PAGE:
First high-level meeting of U.S. and Chinese officials turned into a series of accusation
The first high-level talks between the Chinese and President Joe Biden’s administration, in Anchorage, Alaska, ended soon after noon local time, with Beijing later releasing a statement saying the two nations would step up cooperation on climate change by establishing a “joint working group”.
Chinese officials accused the US of inciting countries “to attack China”, while the US said China had “arrived intent on grandstanding”.
Relations between the two superpowers are at their most strained for years.
The US pledged to raise contentious issues such as Beijing’s treatment of Uighur Muslims in Xinjiang.
The ill-tempered talks in Anchorage involved Secretary of State Antony Blinken and National Security Adviser Jake Sullivan on the US side, facing off with China’s most senior foreign policy official, Yang Jiechi, and foreign minister Wang Yi.
However, a US official said the subsequent talks behind closed doors had been “substantive, serious and direct” and ran over the planned two hours.
In a blunt opening statement before the talks in private, Mr Blinken said the US would “discuss our deep concerns with actions by China, including in Xinjiang, Hong Kong, Taiwan, cyber attacks on the United States, economic coercion of our allies”.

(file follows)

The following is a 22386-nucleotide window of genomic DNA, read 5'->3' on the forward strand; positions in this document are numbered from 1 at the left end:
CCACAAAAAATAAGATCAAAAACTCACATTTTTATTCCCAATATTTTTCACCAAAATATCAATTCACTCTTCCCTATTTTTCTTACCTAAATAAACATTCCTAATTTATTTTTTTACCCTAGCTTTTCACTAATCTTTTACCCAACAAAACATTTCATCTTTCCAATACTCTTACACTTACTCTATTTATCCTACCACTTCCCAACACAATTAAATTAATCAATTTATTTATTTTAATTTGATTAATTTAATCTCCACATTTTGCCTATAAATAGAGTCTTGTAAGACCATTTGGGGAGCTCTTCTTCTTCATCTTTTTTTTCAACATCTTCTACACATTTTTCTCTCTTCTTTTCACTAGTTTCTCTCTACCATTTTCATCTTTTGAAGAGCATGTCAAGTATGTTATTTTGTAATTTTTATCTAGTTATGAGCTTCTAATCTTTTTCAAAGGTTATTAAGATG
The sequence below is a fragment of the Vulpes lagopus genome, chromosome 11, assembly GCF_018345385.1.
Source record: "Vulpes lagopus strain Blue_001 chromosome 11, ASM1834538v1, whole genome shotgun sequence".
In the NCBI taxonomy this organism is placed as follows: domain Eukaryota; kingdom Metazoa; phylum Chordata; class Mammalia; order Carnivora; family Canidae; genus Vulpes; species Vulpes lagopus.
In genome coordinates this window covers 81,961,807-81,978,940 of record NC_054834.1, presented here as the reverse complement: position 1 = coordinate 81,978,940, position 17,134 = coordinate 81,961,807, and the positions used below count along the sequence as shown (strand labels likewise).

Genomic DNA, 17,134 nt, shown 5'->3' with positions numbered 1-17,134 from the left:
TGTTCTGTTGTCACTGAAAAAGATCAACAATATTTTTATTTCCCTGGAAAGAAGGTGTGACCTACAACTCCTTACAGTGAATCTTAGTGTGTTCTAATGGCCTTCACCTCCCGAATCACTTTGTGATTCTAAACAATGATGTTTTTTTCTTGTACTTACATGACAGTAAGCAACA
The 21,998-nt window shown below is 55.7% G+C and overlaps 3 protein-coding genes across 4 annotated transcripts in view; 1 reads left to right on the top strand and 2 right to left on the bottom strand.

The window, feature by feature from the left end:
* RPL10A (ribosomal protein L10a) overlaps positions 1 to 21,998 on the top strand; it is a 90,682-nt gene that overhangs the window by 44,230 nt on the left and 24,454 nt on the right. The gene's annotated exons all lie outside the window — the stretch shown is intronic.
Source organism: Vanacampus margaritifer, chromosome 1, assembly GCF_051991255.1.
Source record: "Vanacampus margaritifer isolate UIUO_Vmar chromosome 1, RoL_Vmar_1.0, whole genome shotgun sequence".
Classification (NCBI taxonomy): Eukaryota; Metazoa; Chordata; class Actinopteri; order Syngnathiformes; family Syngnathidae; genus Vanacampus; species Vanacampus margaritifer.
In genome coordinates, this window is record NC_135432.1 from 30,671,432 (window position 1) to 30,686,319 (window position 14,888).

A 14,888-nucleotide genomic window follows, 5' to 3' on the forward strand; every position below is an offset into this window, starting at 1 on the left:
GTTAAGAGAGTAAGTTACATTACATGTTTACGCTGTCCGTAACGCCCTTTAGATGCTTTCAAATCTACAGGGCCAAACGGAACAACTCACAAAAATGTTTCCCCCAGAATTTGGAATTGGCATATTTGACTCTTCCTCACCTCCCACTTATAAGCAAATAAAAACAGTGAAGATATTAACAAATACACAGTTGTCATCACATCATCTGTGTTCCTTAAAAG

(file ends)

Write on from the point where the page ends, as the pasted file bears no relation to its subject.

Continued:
“Each of these actions threaten the rules-based order that maintains global stability,” he said.
In response, Mr Yang accused Washington of using its military might and financial supremacy to suppress other countries.
“It abuses so-called notions of national security to obstruct normal trade exchanges, and incite some countries to attack China,” he added.
Mr Yang said human rights in the US were at a low point, with black Americans being “slaughtered”.
Mr Sullivan hit back, saying Washington did not seek a conflict with China, but added: “We will always stand up for our principles for our people, and for our friends.”
The Biden administration, like the Trump administration before it, describes China as America’s top geopolitical rival. In Washington, that feeling is widely shared among members of both political parties.
On Friday, a bipartisan group of lawmakers introduced a resolution blasting the Chinese government for its evisceration of democracy in Hong Kong. The resolution also calls on the Biden administration to use sanctions and other tools to punish Chinese officials for the crackdown.
Some U.S. lawmakers also weighed in with sharp barbs against Beijing as the meeting in Alaska was going on.